By Mike Greenblatt
R&B, delta blues, soul, folks, rock and roll — from what we can tell, Steve Winwood never met a musical genre he didn’t like. And he’s been making those acquaintances for more than 50 years.
Born May 12, 1948, Winwood was still a schoolboy when he backed such blues legends as Muddy Waters, B.B. King and Howlin’ Wolf on their tours of England. In 1963, he and his older, bass-playing brother, Muff, joined The Spencer Davis Group; the band scored its first No. 1 single in late 1965 with “Keep On Running.”
Winwood turned 18 the year he co-wrote and sang the lead vocals on the band’s smash hit “Gimme Some Lovin’,” a song so stark and dramatically rockin’ that it still stands up today. Critics on both sides of the Atlantic compared the soulful teen to Ray Charles; the young, white Brit had the chops to record covers of music by The Righteous Brothers, John Lee Hooker, Leiber & Stoller, Ike Turner, Rufus Thomas, Don Covay, Ivory Joe Hunter, Curtis Mayfield, Elmore James and even Hoagy Carmichael’s “Georgia On My Mind” (which Charles, his hero, also had covered).
Armed with youthful good looks and a Hammond B-3 organ, Winwood left the Spencer Davis Group at the ripe old age of 19 to form Traffic with drummer Jim Capaldi, guitarist Dave Mason and multi-instrumentalist Chris Wood.
With the melodic flair of someone three times his age, Winwood put music to Capaldi’s lyrics so successfully that their songwriting partnership outlasted Traffic itself. That wasn’t the only trick Winwood had up his sleeve; he also proved to be quite the lead guitarist. When Traffic split up in 1969, Winwood formed Blind Faith with two-thirds of Cream — guitarist Eric Clapton became weary of the constant fighting between drummer Ginger Baker and bassist Jack Bruce, so Bruce went his own way and Winwood, Baker, Clapton and bassist/multi-instrumentalist Ric Grech became Blind faith. (Winwood knew Clapton from playing with him in an early ’60s side project called Eric & The PowerHouse.)
Blind Faith completed only one self-titled album — its controversial original U.K. album cover featured a photo of a topless 12-year-old girl that was promptly banned in the United States — and one tour before the band was pulled apart by Clapton’s infatuation with Blind Faith’s opening act, Delaney & Bonnie. (It’s probably the only instance in rock history where a lead guitarist leaves his superstar band to join the opening act.)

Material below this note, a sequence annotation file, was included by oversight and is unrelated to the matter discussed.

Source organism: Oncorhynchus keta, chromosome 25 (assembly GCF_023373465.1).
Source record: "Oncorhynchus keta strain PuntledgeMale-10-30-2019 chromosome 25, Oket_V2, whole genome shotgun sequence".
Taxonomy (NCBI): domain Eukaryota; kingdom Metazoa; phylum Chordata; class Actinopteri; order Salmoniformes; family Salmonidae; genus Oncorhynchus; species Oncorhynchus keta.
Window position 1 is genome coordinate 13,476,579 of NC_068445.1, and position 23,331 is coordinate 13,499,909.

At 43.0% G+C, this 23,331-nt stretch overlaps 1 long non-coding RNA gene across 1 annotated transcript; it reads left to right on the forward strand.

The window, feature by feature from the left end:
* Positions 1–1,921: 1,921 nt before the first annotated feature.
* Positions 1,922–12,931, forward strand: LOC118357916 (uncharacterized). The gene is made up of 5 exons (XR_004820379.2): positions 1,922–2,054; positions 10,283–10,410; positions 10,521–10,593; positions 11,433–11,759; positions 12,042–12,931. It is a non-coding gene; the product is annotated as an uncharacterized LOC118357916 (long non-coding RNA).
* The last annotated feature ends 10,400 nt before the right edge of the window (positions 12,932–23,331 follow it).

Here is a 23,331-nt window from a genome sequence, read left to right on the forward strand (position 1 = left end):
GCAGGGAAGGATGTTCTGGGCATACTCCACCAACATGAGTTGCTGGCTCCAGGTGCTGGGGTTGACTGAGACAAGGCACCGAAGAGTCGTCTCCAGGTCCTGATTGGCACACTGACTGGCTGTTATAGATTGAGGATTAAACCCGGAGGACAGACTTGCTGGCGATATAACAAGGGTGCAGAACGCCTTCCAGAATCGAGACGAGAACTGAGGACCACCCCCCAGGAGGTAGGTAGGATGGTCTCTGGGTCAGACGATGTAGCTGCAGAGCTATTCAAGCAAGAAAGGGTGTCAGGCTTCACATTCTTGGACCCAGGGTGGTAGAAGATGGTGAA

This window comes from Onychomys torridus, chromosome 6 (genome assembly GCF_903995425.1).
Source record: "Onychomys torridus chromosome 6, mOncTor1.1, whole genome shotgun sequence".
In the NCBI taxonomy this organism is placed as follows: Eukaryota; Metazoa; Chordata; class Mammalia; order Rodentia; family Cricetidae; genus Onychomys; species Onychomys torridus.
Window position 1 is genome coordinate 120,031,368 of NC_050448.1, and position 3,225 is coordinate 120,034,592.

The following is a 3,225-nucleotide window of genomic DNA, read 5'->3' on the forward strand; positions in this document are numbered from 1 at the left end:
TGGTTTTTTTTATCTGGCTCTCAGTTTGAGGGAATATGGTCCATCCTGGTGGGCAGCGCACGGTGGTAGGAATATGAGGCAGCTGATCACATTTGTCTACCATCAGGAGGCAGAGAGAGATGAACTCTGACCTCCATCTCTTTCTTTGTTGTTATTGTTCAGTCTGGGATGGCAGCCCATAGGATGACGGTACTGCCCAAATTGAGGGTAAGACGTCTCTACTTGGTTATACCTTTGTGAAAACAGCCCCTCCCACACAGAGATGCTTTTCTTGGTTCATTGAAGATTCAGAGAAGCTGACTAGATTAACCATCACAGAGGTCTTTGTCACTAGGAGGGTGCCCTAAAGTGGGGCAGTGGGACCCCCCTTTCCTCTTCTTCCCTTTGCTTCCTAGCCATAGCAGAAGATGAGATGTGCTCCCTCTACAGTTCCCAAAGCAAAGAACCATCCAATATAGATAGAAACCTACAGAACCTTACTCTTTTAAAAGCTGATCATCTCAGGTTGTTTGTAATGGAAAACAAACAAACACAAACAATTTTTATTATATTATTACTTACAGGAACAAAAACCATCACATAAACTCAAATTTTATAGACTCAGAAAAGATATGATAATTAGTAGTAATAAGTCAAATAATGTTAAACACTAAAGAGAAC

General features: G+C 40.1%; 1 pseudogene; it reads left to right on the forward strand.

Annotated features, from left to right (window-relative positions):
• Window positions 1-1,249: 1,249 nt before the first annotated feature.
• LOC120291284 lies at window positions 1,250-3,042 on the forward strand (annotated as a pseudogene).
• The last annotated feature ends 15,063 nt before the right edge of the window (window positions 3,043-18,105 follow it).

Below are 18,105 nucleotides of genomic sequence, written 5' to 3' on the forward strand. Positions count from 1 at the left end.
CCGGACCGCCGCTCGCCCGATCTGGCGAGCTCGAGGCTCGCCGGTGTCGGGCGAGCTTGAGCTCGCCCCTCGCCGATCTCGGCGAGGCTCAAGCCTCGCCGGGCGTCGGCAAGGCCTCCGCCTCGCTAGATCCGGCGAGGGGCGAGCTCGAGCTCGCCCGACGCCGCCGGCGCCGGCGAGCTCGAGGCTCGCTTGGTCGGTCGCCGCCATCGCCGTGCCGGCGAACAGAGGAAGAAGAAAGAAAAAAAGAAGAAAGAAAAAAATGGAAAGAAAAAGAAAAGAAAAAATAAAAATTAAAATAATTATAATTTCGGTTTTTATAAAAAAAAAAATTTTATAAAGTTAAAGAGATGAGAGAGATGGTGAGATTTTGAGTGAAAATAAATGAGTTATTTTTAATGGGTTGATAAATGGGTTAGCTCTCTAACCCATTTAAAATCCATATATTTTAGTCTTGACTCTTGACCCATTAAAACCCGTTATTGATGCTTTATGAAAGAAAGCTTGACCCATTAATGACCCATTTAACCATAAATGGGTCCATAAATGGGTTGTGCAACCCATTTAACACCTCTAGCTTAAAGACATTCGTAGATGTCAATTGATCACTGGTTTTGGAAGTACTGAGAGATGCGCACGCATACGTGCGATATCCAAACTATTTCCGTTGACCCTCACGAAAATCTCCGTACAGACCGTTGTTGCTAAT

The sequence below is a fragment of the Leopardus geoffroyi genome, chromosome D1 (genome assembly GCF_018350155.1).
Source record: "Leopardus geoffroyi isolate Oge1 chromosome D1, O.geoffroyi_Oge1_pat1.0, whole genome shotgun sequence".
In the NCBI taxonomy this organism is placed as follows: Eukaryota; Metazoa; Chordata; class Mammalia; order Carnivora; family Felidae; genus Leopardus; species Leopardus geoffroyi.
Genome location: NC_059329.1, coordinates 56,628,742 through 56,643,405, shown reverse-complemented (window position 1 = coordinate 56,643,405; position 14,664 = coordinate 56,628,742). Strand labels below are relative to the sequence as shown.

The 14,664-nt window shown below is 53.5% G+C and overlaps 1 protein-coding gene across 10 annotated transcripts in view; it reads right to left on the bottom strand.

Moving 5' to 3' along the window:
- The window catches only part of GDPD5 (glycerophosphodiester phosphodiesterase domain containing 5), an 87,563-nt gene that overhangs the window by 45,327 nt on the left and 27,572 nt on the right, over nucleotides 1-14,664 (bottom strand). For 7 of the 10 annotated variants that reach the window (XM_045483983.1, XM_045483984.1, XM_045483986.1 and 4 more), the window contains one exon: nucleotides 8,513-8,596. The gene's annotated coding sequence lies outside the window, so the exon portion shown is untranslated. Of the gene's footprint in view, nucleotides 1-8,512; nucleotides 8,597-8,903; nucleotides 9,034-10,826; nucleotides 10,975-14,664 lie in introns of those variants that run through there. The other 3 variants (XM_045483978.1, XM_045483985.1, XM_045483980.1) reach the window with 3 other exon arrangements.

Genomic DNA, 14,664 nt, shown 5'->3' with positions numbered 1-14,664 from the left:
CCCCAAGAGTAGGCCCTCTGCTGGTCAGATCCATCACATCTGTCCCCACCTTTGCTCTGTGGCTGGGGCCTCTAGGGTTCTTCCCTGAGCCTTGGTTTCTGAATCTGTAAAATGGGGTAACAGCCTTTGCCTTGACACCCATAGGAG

But that one album is a classic, featuring a great cover of Buddy Holly’s “Well All Right,” Winwood’s “Can’t Find My Way Home” and Clapton’s “Presence Of The Lord.” Times being what they were, it also featured the self-indulgent Ginger Baker song “Do What You Like,” which rambled on for 15:20 in all its ragged hippie glory.
When Blind Faith broke up, Winwood reorganized Traffic, and the results were splendid. The band’s “John Barleycorn Must Die” reached No. 5 in 1970. “The Low Spark Of High Heeled Boys” (No. 7) and “Shoot Out At The Fantasy Factory” (No. 6) followed, enough to insinuate Traffic into the minds and hearts of America’s youth as one of the elite Brit bands, alongside the Beatles and the Stones. I even remember when I first heard they broke up; I was in my kitchen, making a peanut butter and jelly sandwich with the radio on. I think it was Scott Muni who announced the bad news. The sandwich fell to the floor, and the phone started ringing. I remember it like it was yesterday.
After Traffic, Winwood started a new chapter as a hired gun at studio sessions. He loved the freedom of being able to contribute to a recording without having to survive a grinding tour to support it.
Ultimately, he was unable to hide his light under a basket for long. Island Records’ Chris Blackwell practically dragged Winwood kicking and screaming to the altar of stardom with his self-titled 1977 solo debut. “Arc of a Diver” (1980) and “Talking Back To The Night” (1982) soon followed. It took four years for Winwood’s next solo album to arrive, but the critical and commercial success of 1986’s “Back In The High Life” showed the musician was just as relevant to the second British Invasion as he was to the first.
Only five studio albums have followed since then, although Winwood reunited with his old friend Clapton in 2009 for a well-received tour and the obligatory “Live At Madison Square Garden” CD. When Winwood, 66, takes the stage these days — he toured with Tom Petty and The Heartbreakers in 2014 — his voice is a bit huskier. But his delivery is as soulful as ever. GM